Dyche sees red at Konate let-off
Another week, another manager complaining about a decision that went against his team during a match, although at least this time it is not VAR feeling the force of the coach's ire.
During the first half of Saturday's Merseyside derby, two challenges from Ashley Young on Liverpool's Luis Diaz saw the veteran defender sent off by referee Craig Pawson.
Slightly harsh, but certainly clumsy from the 38-year-old. The real controversy, though, came after the break when Ibrahima Konate pulled back Everton substitute Beto with the game still goalless.
The Liverpool defender had already been booked in the first half and another red card looked inevitable, only for Pawson to let Konate off.
Reds manager Jurgen Klopp's reaction was to immediately substitute his centre-half and ensure his team kept their one-man advantage. Sure enough, Liverpool went on to win the game courtesy of two Mohamed Salah strikes.
“My take is it is the bizarre nature of the modern game – how they have got 11 on the pitch at 0-0. No one in the stadium knows why,” said Everton manager Sean Dyche, who was, ironically, booked for his protests.
“Their manager certainly didn't know because he took off the player straight away. It changed the game quite obviously.”
Pochettino proud despite Chelsea choke
For more than 75 minutes at Stamford Bridge on Saturday, it looked like Arsenal's unbeaten Premier League record this season was coming to an end.
Chelsea were two goals up and looked set for the most impressive win of Mauricio Pochettino's short reign as manager.
But the Gunners were gifted a lifeline when Robert Sanchez's woeful clearance landed at the feet of a delighted Declan Rice who fired past the stranded Chelsea goalkeeper and into the net.
Seven minutes later, Leandro Trossard arrived unmarked at the back post to poke home the leveller, which means Arsenal have still not lost after nine games and Chelsea fell just short of three wins on the spin after a 2-2 draw.
“We were very competitive against a very good team fighting for the Premier League last season,” said Pochettino.
“We are a young team and I think the way we competed is a lot to be proud of but we're disappointed because … the game was under control and we were playing well and dominating the game.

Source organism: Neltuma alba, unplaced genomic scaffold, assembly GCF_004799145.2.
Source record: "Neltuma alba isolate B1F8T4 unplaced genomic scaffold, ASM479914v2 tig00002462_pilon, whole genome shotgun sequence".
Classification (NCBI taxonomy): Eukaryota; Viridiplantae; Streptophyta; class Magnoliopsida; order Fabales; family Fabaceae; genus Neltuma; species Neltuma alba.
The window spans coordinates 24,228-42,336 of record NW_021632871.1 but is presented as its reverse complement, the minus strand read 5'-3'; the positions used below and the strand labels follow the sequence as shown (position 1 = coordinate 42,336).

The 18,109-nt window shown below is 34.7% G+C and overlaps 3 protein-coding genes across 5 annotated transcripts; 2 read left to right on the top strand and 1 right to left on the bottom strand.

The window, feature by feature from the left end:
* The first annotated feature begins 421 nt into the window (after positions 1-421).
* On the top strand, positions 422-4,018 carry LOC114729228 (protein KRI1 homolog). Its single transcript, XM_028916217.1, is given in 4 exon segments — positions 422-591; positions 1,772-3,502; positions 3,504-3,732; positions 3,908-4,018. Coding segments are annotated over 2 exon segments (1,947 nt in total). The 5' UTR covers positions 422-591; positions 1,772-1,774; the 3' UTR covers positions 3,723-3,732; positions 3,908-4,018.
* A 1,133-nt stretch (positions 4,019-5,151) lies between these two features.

“We can only criticise a little bit reading the game better, better tempo, the timing. We can take risks because it's our philosophy but make better decisions."
O'Neil tastes sweet revenge on Cherries
Wolves' victory at Bournemouth on Saturday must have tasted even sweeter than usual for manager Gary O'Neil, despite his claims to the contrary.
And, after beating champions Manchester City and drawing with Aston Villa, O'Neil guided his team to a comeback win at his old stamping ground.
“Honestly, I feel no different to when we beat Manchester City, when we beat Everton,” he insisted after the game. “It feels exactly the same.”
For Andoni Iraola, O'Neil's replacement at the Vitality Stadium, the table makes grim reading: second bottom after nine games, no wins, six defeats – with four of those coming in their last four games.
And the Spaniard insisted he is not concerned that his position might already be under threat. “I'm not. Nobody should be concerned about Andoni Iraola, I'm concerned about Bournemouth winning games.”
Blunt Blades look doomed already
If the table looks bad for Bournemouth, it must make positively horrific viewing for Sheffield United.
The hapless Blades sit bottom of the pile having taken just a paltry point so far, with Saturday's home defeat against Manchester United making it five losses in a row – including an eight-goal humiliation at home to Newcastle United.
There have been signs of fight from Paul Heckingbottom's side – they were drawing Manchester City until five minutes from time and were beating Tottenham Hotspur into injury-time.
For 76 minutes against Man United, the teams were level only for Diogo Dalot to smack home a stunning winner, which was the defender's second-ever Premier League goal.
“That is probably the story of our season. We have been in a lot of games,” said Sheffield United goalscorer Oli McBurnie.
“The performance was good,” insisted Heckingbottom. “Individually and collectively there were some real good moments in there.”
Both may have a point, but only three other teams in Premier League history have managed just one point or fewer from their opening nine games – Manchester City in 1995/96, Sheffield Wednesday in 1999/00 and Sheffield United in 2020/21. All were relegated.
Toon stick by Tonali
Any fears that Sandro Tonali might have lost the faith of Newcastle fans ahead of his probable ban for breaching betting rules while playing in Italy, were firmly dispelled on Saturday.
The former AC Milan player was only on the bench for the Magpies' 4-0 demolition of Crystal Palace but his name was sung clearly and loudly by the 50,000-plus fans even before his second-half introduction.
“It's great for him to know he's got the support, not just of the senior management at the football club and the manager, but also the support of the supporters and they're the most important people,” said manager Eddie Howe after the match.
Howe also warned his player that “the hardest part is ahead” with Tonali's punishment still to be decided. But until then, the 23-year-old will certainly have the backing of fans and teammates alike.
“It shows what a family club we are,” said Jacob Murphy, who opened the scoring against Palace.
“We've been supporting him all through the week and the fans showed great love for him today.”